Peanut, Chocolate and Caramel Baklava


I’ve been wanting to try to make baklava for a while – I love it. However, I know that my family are not overly keen, they find it to sickly and sweet.

Anyway, the other day i had some filo pastry left over from dinner and decided some experimentation was in order. I am the biggest peanut and chocolate fan, whether it be snickers, peanut butter m and ms, the peanut kitkat, I love them all.

I decided that I would try to incorporate this into a baklava. I looked up a recipe on Jamie Oliver’s website and used it as the basis for my version.

A traditional baklava is normally made by baking chopped nuts (often pistachios) in between layers of filo pastry and then pouring a honey/sugar syrup over the top to make it stick together.
I decided that instead of pistachios I was going to put a mixture of chopped roasted peanuts and chocolate. Instead of using a honey syrup, which I thought might be a bit too floral for the peanut/chocolate combination, I made a runny caramel and used this to sandwich it all together.


My recipe was as follows:

1x 270g pack filo pastry (normally 6 sheets)
150g roasted unsalted peanuts
50g chocolate, chopped
100g butter, melted

For the caramel:
250g Sugar
125ml mixture of cream and milk
50g butter

First, to make the caramel:
Melt the sugar in a heavy based saucepan
When it is melted and golden brown in colour, remove off the heat and stir in the butter
Add the cream/milk mixture slowly, beating after each addition.
Set the caramel aside to cool.

Then make the baklava:
Put the nuts into a food processor and whiz them until coarsely chopped then mix in the chocolate pieces
Cut the 6 sheets of pastry in half so you have 12 pieces
Find a tin roughly the same shape as your pastry pieces and butter it with some of the melted butter
Lay a layer of filo pastry into the tin and then brush it with melted butter
Add another layer of filo pastry onto the first one and butter it again
Repeat this until you have four layers of filo


Sprinkle half the peanut and chocolate mix over the fourth layer of filo pastry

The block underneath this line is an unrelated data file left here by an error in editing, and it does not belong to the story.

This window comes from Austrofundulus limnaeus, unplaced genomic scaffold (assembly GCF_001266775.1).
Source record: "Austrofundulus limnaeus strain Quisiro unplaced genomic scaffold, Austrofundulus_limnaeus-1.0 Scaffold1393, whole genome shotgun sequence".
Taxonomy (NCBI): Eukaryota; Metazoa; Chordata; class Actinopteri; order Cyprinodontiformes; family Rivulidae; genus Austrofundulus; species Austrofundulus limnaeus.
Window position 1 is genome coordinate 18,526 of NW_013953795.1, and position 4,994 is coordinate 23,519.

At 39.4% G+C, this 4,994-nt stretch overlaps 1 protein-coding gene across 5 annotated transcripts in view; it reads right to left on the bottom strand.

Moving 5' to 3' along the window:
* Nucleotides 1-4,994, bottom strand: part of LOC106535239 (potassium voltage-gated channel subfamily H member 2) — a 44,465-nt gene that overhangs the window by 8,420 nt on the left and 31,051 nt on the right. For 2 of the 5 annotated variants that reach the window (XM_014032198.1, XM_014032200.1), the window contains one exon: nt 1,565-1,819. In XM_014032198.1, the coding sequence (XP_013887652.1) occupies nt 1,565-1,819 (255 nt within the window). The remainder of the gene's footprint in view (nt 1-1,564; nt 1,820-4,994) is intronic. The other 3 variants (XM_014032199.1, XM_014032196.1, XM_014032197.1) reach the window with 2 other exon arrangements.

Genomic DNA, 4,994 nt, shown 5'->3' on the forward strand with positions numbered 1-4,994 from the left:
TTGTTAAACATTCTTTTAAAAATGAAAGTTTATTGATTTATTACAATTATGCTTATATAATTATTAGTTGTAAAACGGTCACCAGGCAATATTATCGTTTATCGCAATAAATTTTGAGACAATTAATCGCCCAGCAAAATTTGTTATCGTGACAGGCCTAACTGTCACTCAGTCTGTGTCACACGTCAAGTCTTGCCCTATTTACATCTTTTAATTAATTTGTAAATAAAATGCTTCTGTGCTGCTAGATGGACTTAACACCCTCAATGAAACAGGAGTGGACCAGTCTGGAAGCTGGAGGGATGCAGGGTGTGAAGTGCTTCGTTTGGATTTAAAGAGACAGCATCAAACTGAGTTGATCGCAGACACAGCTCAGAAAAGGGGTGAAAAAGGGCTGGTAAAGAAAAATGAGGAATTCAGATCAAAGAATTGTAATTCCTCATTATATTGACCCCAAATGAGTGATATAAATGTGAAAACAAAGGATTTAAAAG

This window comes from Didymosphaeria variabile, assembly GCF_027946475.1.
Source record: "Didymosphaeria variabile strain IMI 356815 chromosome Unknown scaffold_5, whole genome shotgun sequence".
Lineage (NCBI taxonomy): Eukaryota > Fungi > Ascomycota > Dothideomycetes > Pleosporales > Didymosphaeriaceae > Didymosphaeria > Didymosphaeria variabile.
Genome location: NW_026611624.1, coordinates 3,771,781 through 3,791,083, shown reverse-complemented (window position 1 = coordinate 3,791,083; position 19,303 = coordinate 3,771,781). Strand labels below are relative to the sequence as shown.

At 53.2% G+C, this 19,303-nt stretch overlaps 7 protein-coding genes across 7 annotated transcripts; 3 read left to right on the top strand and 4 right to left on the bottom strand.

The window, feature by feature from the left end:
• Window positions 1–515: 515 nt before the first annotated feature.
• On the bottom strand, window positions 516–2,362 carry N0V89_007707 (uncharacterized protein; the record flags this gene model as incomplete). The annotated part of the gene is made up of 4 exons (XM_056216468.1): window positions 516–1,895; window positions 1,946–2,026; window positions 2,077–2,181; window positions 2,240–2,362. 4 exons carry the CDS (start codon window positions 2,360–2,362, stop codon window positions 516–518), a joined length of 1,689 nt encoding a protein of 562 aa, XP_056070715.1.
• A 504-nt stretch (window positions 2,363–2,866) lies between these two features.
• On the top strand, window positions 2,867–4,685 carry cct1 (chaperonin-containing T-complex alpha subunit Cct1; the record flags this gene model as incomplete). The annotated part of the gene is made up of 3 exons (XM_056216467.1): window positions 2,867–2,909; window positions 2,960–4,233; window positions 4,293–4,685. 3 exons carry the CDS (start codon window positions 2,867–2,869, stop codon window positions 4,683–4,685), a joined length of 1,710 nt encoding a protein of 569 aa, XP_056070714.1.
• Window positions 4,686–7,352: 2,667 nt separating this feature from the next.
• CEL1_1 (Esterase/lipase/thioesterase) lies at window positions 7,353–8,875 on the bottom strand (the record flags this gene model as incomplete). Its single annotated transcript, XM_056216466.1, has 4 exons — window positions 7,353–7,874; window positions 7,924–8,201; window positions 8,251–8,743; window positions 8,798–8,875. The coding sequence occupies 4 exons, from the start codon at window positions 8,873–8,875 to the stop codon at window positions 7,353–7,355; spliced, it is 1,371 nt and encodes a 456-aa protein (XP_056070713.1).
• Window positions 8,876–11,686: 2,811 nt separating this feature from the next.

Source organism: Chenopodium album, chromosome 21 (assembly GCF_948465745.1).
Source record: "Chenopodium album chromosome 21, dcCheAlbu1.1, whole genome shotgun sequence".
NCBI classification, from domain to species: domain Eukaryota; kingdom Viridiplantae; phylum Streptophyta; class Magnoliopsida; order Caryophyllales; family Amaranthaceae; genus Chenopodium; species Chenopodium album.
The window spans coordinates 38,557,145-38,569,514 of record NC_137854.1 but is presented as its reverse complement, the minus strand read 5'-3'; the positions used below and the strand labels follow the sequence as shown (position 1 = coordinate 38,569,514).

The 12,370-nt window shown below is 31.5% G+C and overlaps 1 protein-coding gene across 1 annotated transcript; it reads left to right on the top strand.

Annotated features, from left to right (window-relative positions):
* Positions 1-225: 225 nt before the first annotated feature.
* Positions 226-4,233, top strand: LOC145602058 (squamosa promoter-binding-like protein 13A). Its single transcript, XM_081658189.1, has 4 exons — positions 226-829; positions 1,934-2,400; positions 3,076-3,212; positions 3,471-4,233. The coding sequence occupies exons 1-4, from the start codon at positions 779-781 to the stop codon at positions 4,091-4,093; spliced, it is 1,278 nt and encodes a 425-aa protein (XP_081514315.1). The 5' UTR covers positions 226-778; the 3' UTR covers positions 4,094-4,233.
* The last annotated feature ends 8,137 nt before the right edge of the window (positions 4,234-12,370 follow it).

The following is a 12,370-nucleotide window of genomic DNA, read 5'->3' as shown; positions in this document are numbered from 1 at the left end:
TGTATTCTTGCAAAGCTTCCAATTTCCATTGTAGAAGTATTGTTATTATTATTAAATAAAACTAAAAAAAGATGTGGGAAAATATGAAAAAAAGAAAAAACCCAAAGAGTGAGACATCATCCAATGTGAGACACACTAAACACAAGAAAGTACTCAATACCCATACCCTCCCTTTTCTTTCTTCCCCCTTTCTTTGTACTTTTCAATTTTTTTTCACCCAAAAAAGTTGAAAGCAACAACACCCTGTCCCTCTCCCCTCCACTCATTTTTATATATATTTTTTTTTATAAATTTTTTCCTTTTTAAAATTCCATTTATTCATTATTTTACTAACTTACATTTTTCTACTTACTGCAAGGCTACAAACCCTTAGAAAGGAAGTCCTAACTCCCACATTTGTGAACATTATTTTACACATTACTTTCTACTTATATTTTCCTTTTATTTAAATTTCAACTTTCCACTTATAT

Repeat the layers of filo pastry and butter on top of the peanut mixture so that you have another four
Sprinkle over the remaining peanut and chocolate and then layer up the remaining four pieces of filo
Make sure you brush the top layer with butter
Cut the baklava into pieces before you bake it. Make sure that you cut all the way through to the bottom.

Bake at 170 degrees for 30 mins or until golden brown.

While the baklava is baking, check on your cooled caramel. If it is incredibly thick then thin it with some milk. It needs to be of a syrupy consistency that can be spooned over the baklava and seep down to the bottom.

When the baklava is cooked pour/spoon over half of the caramel, let it rest for five minutes then spoon over the other half.
When the baklava is completely cool you can take it out of the tin and tuck in!


Chocolate and…

I came back from university a few weeks ago and as soon as I got home I was inundated with messages from friends about how they really wanted to come round and make cake after spending all term drooling over the pictures I have been posting on Facebook (oh the joys of social networking, I have been so cruel tantalising people :p ).

So, I invited them round this weekend to make our famous (or will be one day, fingers crossed) cupcakes. The weather was absolutely gorgeous so we went on a virtuous walk first in an effort to counteract the effect that the vast quantity of cake might otherwise have had…